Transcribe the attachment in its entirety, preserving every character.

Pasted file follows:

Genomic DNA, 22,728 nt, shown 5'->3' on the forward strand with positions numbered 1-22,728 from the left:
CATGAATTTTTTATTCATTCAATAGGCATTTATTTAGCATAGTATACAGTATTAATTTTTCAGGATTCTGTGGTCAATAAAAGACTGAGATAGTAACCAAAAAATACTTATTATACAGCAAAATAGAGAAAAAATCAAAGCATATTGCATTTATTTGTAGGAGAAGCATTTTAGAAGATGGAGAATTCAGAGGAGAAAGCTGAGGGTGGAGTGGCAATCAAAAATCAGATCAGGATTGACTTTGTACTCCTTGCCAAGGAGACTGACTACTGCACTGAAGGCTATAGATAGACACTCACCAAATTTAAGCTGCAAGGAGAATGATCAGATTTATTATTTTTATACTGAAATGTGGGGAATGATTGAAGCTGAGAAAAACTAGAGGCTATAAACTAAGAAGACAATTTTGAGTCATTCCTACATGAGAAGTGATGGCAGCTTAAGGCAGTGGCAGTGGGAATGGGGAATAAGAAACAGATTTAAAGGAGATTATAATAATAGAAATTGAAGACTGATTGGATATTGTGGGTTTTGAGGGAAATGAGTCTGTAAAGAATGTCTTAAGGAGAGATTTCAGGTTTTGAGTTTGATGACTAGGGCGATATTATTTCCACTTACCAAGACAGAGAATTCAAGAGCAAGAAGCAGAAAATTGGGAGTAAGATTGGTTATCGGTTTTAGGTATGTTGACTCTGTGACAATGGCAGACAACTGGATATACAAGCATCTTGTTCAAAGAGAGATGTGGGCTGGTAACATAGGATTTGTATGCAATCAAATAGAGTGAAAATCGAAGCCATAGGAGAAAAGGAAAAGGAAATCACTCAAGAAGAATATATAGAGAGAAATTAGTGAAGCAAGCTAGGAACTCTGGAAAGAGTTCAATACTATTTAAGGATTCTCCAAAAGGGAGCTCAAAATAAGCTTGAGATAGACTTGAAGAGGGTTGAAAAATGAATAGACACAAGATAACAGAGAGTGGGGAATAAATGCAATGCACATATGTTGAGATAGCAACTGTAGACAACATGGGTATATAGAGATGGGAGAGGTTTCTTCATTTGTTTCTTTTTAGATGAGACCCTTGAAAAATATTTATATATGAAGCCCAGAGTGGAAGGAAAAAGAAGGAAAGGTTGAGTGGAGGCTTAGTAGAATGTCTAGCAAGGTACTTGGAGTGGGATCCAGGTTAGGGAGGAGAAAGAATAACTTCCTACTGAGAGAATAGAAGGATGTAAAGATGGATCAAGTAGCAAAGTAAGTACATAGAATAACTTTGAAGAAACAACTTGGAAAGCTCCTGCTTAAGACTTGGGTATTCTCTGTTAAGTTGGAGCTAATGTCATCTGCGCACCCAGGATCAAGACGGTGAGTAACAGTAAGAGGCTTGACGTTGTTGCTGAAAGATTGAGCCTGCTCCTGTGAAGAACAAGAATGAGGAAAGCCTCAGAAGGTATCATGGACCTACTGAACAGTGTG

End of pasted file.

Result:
Genomic DNA, 22,728 nt, shown 5'->3' on the forward strand with positions numbered 1-22,728 from the left:
CATGAATTTTTTATTCATTCAATAGGCATTTATTTAGCATAGTATACAGTATTAATTTTTCAGGATTCTGTGGTCAATAAAAGACTGAGATAGTAACCAAAAAATACTTATTATACAGCAAAATAGAGAAAAAATCAAAGCATATTGCATTTATTTGTAGGAGAAGCATTTTAGAAGATGGAGAATTCAGAGGAGAAAGCTGAGGGTGGAGTGGCAATCAAAAATCAGATCAGGATTGACTTTGTACTCCTTGCCAAGGAGACTGACTACTGCACTGAAGGCTATAGATAGACACTCACCAAATTTAAGCTGCAAGGAGAATGATCAGATTTATTATTTTTATACTGAAATGTGGGGAATGATTGAAGCTGAGAAAAACTAGAGGCTATAAACTAAGAAGACAATTTTGAGTCATTCCTACATGAGAAGTGATGGCAGCTTAAGGCAGTGGCAGTGGGAATGGGGAATAAGAAACAGATTTAAAGGAGATTATAATAATAGAAATTGAAGACTGATTGGATATTGTGGGTTTTGAGGGAAATGAGTCTGTAAAGAATGTCTTAAGGAGAGATTTCAGGTTTTGAGTTTGATGACTAGGGCGATATTATTTCCACTTACCAAGACAGAGAATTCAAGAGCAAGAAGCAGAAAATTGGGAGTAAGATTGGTTATCGGTTTTAGGTATGTTGACTCTGTGACAATGGCAGACAACTGGATATACAAGCATCTTGTTCAAAGAGAGATGTGGGCTGGTAACATAGGATTTGTATGCAATCAAATAGAGTGAAAATCGAAGCCATAGGAGAAAAGGAAAAGGAAATCACTCAAGAAGAATATATAGAGAGAAATTAGTGAAGCAAGCTAGGAACTCTGGAAAGAGTTCAATACTATTTAAGGATTCTCCAAAAGGGAGCTCAAAATAAGCTTGAGATAGACTTGAAGAGGGTTGAAAAATGAATAGACACAAGATAACAGAGAGTGGGGAATAAATGCAATGCACATATGTTGAGATAGCAACTGTAGACAACATGGGTATATAGAGATGGGAGAGGTTTCTTCATTTGTTTCTTTTTAGATGAGACCCTTGAAAAATATTTATATATGAAGCCCAGAGTGGAAGGAAAAAGAAGGAAAGGTTGAGTGGAGGCTTAGTAGAATGTCTAGCAAGGTACTTGGAGTGGGATCCAGGTTAGGGAGGAGAAAGAATAACTTCCTACTGAGAGAATAGAAGGATGTAAAGATGGATCAAGTAGCAAAGTAAGTACATAGAATAACTTTGAAGAAACAACTTGGAAAGCTCCTGCTTAAGACTTGGGTATTCTCTGTTAAGTTGGAGCTAATGTCATCTGCGCACCCAGGATCAAGACGGTGAGTAACAGTAAGAGGCTTGACGTTGTTGCTGAAAGATTGAGCCTGCTCCTGTGAAGAACAAGAATGAGGAAAGCCTCAGAAGGTATCATGGACCTACTGAACAGTGTG